Visit our Shakespeare and Opera Shop online!

Immortal Longings is an artist-run London company specializing Shakespare & Opera illustrations.

What you'll discover: Delightfully dramatic Shakespeare gifts featuring the Bard's best loved characters. I'm passionate about offering inspired gifts for actors, literature lovers, teachers, poets, dreamers, dramatics and romantics. My Opera Series provides art for international productions, giving an illustrated style to the thrilling music and characters.

My unique Shakespeare Gifts and Opera Gifts include: Giclée Art Prints, Art Cards, our Leatherbound journals (which make wonderful diaries and sketchbooks), Postcards, iPhone Wallpapers, and More.

The artwork is created by designer Elizabeth E. Schuch, working with local artisans in the UK and Society6 in the USA to produce gifts. Elizabeth has worked with Shakespeare's Globe, The Metropolitan Opera, The Seattle Opera, The Royal National Theatre, The Guthrie Theater, and other venues around the world to create illustrations based in the world of drama.

Tudor Portraits

Wednesday, 3 August 2011

Painting the Phagocytes


Behind the scenes at Inside the Human Body on the BBC.
One of the strangest and most challenging characters in the show: the phagocyte (your white cells).  To me they looking like guinea pigs made out of jelly, with random tentacles.  Fascinating creatures.  I learned a whole lot about the human body during this production.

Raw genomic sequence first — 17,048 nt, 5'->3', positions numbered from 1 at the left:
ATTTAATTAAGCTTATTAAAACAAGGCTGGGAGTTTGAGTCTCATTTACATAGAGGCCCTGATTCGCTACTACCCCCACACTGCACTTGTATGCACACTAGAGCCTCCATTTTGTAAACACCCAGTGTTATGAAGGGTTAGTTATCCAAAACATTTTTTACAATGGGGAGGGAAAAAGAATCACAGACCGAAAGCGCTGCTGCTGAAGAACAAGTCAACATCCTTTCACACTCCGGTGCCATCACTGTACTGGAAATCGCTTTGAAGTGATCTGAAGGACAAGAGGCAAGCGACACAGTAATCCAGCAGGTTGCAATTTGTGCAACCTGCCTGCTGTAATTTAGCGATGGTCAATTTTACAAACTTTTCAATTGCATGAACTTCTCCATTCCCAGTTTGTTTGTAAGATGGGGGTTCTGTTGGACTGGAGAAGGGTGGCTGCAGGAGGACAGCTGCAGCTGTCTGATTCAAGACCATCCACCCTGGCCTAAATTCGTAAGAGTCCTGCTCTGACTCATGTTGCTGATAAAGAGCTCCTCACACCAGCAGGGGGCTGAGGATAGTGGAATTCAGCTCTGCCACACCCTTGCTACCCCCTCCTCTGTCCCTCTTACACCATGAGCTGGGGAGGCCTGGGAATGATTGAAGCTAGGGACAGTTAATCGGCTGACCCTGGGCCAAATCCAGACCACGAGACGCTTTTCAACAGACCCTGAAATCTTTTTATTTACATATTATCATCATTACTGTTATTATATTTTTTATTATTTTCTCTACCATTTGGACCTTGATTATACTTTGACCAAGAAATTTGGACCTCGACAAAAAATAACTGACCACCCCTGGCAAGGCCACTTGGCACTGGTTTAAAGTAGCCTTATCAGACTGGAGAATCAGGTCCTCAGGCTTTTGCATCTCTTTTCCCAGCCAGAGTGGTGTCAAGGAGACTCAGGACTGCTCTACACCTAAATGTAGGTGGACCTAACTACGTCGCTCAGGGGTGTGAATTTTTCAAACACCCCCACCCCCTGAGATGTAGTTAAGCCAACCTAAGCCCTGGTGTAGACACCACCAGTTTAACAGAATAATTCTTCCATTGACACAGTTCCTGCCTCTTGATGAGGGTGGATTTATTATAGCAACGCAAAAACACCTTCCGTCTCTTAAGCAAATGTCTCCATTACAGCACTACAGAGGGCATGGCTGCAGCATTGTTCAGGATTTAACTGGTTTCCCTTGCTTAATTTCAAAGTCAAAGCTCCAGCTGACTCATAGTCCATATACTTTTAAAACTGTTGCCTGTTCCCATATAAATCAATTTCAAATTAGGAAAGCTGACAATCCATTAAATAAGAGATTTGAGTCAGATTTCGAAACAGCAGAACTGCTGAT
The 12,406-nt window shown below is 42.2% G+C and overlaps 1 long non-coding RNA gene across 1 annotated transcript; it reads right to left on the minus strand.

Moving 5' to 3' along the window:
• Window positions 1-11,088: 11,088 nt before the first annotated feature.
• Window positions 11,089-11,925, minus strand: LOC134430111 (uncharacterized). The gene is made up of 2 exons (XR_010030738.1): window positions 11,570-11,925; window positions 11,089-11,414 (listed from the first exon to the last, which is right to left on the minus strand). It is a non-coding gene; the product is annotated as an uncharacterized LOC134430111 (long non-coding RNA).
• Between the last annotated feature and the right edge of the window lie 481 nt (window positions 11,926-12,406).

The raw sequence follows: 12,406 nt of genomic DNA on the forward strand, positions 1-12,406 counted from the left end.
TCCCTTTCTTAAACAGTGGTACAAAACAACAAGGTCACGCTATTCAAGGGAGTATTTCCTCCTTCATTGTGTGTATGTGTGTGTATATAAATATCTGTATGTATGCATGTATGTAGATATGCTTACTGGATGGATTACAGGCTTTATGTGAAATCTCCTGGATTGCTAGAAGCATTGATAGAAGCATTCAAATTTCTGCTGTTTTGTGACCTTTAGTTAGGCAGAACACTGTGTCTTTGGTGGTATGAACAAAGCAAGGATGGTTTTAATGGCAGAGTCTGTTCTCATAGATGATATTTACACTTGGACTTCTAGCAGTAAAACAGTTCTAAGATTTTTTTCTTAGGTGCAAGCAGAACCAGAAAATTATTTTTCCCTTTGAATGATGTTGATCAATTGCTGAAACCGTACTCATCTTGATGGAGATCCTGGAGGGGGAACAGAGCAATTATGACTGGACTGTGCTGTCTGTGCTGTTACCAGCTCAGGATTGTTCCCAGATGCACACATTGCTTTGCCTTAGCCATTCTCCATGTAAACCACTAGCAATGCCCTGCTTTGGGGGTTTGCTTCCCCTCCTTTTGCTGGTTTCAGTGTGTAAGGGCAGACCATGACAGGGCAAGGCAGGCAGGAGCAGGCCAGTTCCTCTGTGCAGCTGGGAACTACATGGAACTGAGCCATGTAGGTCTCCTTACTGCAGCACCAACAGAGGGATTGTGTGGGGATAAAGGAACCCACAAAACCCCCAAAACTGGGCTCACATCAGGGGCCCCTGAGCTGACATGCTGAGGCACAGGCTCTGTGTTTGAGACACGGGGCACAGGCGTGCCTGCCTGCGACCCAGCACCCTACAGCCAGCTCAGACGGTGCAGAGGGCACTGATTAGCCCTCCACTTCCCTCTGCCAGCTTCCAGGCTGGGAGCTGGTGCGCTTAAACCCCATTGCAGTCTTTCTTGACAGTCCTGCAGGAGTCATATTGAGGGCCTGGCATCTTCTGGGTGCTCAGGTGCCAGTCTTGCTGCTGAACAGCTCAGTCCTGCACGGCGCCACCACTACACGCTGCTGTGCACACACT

My job was to make the painted storyboards for the CGI sequences, to set the style and the framing for what would then be built in the 3D environments at Rushes and Jellyfish. An incredible project, and I loved that the team wanted everything to be seen as an incredible epic landscape, with a heavy eye to the artistic representation of the science.

Sunday, 31 July 2011

Tales of the Unexplained: Film-making

For the past year or so, there's been a big project brewing in the studio here in London: an independent  Greek-language feature film called 'Ο Χειμώνας' ('The Winter.')  It's a project that's taken a whole lot of hours and is very close to my heart.

When my favorite Greek director inherited a spooky 17th century house in a sleepy mountain town in Northern Greece, creepy family stories emerged that just screamed to be woven into a film.  The story follows an eccentric young Greek running from debt in London, who hides in his abandoned family home in Greece, unearthing the mystery surrounding his father's death and hold on to his sanity in a haunted house.  

Since January 2010, we've been crafting the story and the concepts for the film, leading us into strange adventures in treasure-hunting, psychic ghost-hunting, and other madness.  In Autumn, we found the support of producers in Athens, and now we've some fantastic Greek cast confirmed, along with music by the group Active Member.   The story will be a mix of live action and CGI trickery, and I'll be handling the design work.

At the moment, we're getting ready to shoot as soon as the cold hits the mountains.


The house is genuinely known to be haunted by the locals...  having been used for black market trading, a prison during the occupation and a fur-making shop. When we put the script together, some of the scarier stories we left out!   

You can follow the updates on the project on our spiffy multi-lingual blog here.  I'm hoping it make it through without spotting any shadowy beasties, but with garlic and a flashlight, everything should be fine.


Thursday, 23 June 2011